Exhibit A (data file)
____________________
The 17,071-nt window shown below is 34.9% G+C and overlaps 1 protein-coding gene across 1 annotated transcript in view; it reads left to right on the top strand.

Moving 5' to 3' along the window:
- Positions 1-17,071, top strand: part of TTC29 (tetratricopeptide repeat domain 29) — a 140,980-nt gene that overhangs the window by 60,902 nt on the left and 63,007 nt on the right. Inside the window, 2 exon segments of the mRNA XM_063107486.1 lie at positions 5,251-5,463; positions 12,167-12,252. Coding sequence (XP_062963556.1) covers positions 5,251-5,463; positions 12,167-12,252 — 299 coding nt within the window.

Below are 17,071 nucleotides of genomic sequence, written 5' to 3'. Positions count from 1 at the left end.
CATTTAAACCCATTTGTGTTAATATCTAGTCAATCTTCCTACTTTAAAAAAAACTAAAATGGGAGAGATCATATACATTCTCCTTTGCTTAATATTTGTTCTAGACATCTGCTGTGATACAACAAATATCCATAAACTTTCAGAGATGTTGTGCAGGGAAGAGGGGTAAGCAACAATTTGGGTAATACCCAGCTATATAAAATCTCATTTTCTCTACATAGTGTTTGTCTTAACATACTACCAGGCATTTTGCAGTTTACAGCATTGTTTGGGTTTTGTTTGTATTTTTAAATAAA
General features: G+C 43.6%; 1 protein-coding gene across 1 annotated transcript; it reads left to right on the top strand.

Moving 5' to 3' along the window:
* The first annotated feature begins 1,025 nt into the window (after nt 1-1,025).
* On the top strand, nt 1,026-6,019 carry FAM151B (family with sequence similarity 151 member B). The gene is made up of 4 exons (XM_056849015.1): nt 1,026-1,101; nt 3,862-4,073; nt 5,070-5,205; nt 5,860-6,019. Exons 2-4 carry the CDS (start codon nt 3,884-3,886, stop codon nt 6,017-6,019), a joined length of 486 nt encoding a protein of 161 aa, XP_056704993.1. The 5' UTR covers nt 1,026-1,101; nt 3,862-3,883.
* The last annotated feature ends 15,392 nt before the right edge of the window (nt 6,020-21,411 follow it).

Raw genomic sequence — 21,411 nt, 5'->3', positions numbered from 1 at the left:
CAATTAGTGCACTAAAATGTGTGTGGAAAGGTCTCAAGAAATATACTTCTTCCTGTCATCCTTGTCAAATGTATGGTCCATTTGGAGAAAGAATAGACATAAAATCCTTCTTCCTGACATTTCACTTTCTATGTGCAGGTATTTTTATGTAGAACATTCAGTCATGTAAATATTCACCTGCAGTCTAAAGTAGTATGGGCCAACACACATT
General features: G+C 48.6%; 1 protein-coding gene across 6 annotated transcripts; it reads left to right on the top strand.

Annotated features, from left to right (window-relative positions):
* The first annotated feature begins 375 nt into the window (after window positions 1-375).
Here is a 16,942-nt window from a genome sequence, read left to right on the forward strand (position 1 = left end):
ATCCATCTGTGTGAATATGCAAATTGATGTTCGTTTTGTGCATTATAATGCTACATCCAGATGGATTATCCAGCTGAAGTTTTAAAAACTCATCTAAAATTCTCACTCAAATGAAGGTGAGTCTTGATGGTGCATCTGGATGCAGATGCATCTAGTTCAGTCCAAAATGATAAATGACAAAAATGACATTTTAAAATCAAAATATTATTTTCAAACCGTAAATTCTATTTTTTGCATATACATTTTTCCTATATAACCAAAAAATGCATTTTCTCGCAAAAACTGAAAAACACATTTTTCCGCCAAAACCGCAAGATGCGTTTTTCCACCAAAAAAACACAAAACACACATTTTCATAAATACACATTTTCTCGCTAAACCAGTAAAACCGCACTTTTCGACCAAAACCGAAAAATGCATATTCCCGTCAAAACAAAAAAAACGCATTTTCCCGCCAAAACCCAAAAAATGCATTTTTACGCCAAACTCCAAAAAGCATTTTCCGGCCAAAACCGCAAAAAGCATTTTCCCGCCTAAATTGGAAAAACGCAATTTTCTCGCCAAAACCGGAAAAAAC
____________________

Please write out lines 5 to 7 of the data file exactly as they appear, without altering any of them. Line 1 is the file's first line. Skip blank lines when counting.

CATTTAAACCCATTTGTGTTAATATCTAGTCAATCTTCCTACTTTAAAAAAAACTAAAATGGGAGAGATCATATACATTCTCCTTTGCTTAATATTTGTTCTAGACATCTGCTGTGATACAACAAATATCCATAAACTTTCAGAGATGTTGTGCAGGGAAGAGGGGTAAGCAACAATTTGGGTAATACCCAGCTATATAAAATCTCATTTTCTCTACATAGTGTTTGTCTTAACATACTACCAGGCATTTTGCAGTTTACAGCATTGTTTGGGTTTTGTTTGTATTTTTAAATAAA
General features: G+C 43.6%; 1 protein-coding gene across 1 annotated transcript; it reads left to right on the top strand.

Moving 5' to 3' along the window: